The Laundry Cycle Theory, Illusory Truth Effect, & More
Today at a Glance
- Question: The Illusory Truth Effect.
- Quote: Create wonder.
- Framework: The Laundry Cycle Theory.
- Tweet: Exceptional interview advice.
- Article: Jerry Seinfeld interview.
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Question we all need to ask ourselves:
What lie have I repeated to myself so many times that it feels like the truth?
There is a concept in cognitive science called the Illusory Truth Effect:
It is the tendency to believe false information after consistent, repeated exposures. In other words, if you are told a lie over and over again, it takes in your mind as a truth.
It's particularly damning when that lie is a lie you tell yourself.
We all have an internal dialogue that runs 24/7 (or close to it). The quality of that internal dialogue has a real, tangible impact on our interaction with the external world.
- If you tell yourself over and over again that you aren't capable of something, you will believe it to be true. You won't try.
- If you tell yourself over and over again that you aren't worthy of something, you will believe it to be true. You won't reach for it.
- If you tell yourself over and over again that you are a static entity, you will believe it to be true. You won't attempt to grow.
Take notice of your internal dialogue: What lie have you been repeating to yourself?
Recognize it. Fight back.
"Watch your thoughts, they become your words; watch your words, they become your actions; watch your actions, they become your habits; watch your habits, they become your character; watch your character, it becomes your destiny." ― Lao Tzu
Quote on creating something wonderful:
"Being the richest man in the cemetery doesn't matter to me. Going to bed at night saying we've done something wonderful, that's what matters to me." - Steve Jobs
You get one life. One chance. One go. Why not create something wonderful?
An idea I can't stop thinking about:
The Laundry Cycle Theory
On a recent episode of The Mel Robbins Podcast, there was a powerful interaction that changed the way I think about many areas of life:
Mel: I'm probably not the only person that looks at a pile of laundry and I see it as evidence there's something wrong with me that I can't get the laundry done.
KC Davis: We're used to going, is the laundry done or is it not done? Your laundry exists in a cycle. You have clothes that are clean in the closet. You have clothes that are on your body. You have clothes that are dirty on the floor. you have clothes that are dirty in the hamper...That's a cycle. It's ok for any of it to be in that cycle.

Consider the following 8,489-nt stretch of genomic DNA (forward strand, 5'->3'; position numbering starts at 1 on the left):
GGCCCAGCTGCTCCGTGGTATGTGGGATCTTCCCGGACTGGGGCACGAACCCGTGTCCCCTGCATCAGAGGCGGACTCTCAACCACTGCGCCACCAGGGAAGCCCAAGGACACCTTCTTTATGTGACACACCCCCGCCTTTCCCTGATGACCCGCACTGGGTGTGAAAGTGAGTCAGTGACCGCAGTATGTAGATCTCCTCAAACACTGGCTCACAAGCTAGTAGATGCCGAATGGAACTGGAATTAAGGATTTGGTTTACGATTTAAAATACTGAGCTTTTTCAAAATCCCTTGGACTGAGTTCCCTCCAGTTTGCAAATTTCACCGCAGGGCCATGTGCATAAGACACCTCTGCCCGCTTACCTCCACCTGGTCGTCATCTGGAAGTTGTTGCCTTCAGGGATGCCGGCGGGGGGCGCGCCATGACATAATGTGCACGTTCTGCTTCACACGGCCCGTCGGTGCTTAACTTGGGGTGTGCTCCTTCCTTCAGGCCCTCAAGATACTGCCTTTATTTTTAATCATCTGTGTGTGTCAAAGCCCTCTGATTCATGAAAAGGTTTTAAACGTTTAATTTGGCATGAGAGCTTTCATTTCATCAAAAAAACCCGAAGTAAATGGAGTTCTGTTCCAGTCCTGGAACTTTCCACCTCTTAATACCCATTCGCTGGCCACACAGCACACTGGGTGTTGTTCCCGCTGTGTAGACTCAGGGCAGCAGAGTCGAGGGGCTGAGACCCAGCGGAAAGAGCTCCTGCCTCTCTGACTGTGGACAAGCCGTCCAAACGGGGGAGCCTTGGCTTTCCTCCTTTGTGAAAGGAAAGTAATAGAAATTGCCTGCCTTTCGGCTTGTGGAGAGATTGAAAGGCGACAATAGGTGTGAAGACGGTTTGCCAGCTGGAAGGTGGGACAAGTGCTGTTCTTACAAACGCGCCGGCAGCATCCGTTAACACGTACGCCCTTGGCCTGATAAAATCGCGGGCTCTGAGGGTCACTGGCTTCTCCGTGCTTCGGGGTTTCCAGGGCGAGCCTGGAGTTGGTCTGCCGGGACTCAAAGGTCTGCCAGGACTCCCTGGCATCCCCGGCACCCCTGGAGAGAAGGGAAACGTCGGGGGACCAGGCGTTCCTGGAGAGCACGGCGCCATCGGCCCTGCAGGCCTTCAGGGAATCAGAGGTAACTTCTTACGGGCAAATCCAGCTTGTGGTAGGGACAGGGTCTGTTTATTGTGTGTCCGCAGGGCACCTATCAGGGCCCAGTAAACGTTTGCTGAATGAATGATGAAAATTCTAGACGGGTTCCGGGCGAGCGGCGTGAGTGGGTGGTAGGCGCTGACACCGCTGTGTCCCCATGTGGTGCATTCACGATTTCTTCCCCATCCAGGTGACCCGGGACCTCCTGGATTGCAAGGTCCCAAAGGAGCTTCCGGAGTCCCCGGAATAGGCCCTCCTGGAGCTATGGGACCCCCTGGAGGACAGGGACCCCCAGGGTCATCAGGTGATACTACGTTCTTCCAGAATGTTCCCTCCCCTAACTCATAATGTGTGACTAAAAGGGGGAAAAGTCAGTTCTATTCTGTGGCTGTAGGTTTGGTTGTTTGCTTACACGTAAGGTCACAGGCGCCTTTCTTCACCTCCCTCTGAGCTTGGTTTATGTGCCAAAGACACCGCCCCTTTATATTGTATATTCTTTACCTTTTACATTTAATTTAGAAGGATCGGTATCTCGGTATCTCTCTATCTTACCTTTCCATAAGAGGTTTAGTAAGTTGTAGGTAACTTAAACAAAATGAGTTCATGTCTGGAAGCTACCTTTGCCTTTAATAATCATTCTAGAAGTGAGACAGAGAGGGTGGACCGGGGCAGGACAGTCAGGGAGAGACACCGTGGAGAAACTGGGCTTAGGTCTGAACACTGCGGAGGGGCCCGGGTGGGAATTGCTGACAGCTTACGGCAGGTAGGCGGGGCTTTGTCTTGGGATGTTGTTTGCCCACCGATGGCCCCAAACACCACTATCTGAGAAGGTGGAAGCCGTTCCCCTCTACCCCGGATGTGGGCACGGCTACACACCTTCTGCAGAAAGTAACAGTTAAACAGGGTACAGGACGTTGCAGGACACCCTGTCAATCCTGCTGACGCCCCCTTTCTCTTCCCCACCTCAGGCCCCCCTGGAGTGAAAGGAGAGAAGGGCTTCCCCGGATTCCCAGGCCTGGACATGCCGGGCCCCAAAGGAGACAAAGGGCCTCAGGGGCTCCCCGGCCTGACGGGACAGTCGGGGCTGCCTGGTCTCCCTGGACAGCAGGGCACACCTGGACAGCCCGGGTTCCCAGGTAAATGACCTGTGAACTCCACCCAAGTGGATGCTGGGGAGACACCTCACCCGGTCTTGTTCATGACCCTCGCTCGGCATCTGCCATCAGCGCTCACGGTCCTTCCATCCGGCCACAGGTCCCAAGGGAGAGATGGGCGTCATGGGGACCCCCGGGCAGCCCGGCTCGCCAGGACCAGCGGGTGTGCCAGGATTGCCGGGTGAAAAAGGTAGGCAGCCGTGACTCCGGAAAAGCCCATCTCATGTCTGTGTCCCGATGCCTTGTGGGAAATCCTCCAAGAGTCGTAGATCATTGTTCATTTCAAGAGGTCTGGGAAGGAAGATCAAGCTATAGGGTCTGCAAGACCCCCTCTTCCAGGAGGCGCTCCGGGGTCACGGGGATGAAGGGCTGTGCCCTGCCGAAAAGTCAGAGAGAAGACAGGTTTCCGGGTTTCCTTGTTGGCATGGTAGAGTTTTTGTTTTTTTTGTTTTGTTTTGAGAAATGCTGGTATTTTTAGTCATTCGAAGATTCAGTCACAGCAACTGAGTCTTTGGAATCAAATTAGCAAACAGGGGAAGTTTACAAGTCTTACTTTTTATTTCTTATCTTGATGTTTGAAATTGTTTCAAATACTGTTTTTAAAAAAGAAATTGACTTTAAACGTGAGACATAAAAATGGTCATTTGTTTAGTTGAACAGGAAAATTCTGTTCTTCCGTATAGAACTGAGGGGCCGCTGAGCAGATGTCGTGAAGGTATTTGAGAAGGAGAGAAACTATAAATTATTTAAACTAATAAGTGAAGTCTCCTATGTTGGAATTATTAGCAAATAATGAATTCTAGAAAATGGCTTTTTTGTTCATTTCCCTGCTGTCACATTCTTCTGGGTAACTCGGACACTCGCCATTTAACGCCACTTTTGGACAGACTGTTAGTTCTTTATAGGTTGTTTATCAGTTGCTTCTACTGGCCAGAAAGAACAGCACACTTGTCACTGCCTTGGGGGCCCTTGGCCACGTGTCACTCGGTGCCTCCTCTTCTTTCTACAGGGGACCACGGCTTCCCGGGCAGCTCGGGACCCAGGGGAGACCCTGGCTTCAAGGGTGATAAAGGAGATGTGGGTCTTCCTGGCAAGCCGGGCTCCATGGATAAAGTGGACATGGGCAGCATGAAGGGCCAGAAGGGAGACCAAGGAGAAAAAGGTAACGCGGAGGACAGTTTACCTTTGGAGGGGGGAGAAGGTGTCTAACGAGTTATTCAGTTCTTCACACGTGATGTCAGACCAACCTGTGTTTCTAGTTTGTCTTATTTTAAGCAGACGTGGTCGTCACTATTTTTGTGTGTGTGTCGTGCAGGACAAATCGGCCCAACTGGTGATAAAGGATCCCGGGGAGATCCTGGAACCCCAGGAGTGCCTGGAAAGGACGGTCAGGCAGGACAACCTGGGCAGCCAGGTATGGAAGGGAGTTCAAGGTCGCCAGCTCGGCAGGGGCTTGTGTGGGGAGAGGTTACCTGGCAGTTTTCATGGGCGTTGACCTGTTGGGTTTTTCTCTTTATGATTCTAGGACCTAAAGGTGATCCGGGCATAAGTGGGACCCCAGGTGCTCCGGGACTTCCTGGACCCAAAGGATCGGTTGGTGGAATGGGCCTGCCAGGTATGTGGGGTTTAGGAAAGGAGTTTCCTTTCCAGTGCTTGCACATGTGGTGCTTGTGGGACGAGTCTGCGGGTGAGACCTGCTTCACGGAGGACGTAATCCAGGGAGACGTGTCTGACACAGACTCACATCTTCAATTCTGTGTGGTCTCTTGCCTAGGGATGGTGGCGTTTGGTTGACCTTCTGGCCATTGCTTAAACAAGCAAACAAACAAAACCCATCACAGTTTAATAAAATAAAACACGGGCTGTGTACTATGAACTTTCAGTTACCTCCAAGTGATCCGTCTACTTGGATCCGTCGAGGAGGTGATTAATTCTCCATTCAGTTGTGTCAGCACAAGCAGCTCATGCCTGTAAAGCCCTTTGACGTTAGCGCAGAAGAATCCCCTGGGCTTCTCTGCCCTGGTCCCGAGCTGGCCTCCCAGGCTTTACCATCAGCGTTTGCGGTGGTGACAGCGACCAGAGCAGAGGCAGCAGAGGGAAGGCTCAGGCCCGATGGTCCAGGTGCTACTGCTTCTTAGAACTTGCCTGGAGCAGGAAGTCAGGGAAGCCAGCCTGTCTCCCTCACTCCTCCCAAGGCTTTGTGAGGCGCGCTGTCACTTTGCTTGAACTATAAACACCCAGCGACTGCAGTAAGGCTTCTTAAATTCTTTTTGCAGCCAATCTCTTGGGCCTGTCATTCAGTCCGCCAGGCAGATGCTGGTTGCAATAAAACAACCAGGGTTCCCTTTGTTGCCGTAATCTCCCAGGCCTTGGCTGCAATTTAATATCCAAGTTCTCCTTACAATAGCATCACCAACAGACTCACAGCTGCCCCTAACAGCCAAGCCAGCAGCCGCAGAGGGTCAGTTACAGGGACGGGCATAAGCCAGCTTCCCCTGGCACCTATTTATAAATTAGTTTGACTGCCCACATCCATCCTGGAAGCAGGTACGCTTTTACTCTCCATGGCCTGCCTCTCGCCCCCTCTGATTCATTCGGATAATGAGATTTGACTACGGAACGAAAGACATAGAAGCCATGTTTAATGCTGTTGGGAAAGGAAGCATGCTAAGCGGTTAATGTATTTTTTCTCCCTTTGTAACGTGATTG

We all have a tendency to view our lives in black-and-white, binary terms:
- The work is either complete or incomplete.
- The workout is either done or skipped.
- The habit is either hit or missed.
But most of the time, this type of binary thinking places a lot of pressure on us that leads to more harm than good.
What if we viewed more of our life as existing in a cycle? Something that flows constantly.
You will always have some things that are done, some things that are soon to be done, and some things that are waiting to be done. That flow is constant.
Author Oliver Burkeman once offered the advice to treat your "to-read pile" like a river rather than a bucket. In other words, it flows past, rather than building up. The build is what causes stress and anxiety, whereas the river flows with or without our influence.
My advice: Think about the areas of your life where you are placing unnecessary pressure on yourself to have everything in a "completed" state. Perhaps that area is better viewed as a river than as a bucket—as a cycle, not a fixed state.
Tweet thread of interview advice:
This was an excellent thread of actionable, non-obvious interview advice. The point on crafting a clear career narrative is easily overlooked but incredibly important.
Must read for anyone looking to make a career change and hit the interview trail this year.
Short interview with a creative genius:
This is a very short interview with one of my favorite creative geniuses.
Is has two particularly incredible quotes:
- On whether there was a more efficient process for his show: "If you’re efficient, you’re doing it the wrong way. The right way is the hard way. The show was successful because I micromanaged it—every word, every line, every take, every edit, every casting. That’s my way of life."
- On the nature of innovation: "It’s very important to know what you don’t like. A big part of innovation is saying, 'You know what I’m really sick of?'...'What am I really sick of?' is where innovation begins."
Definitely worth your time.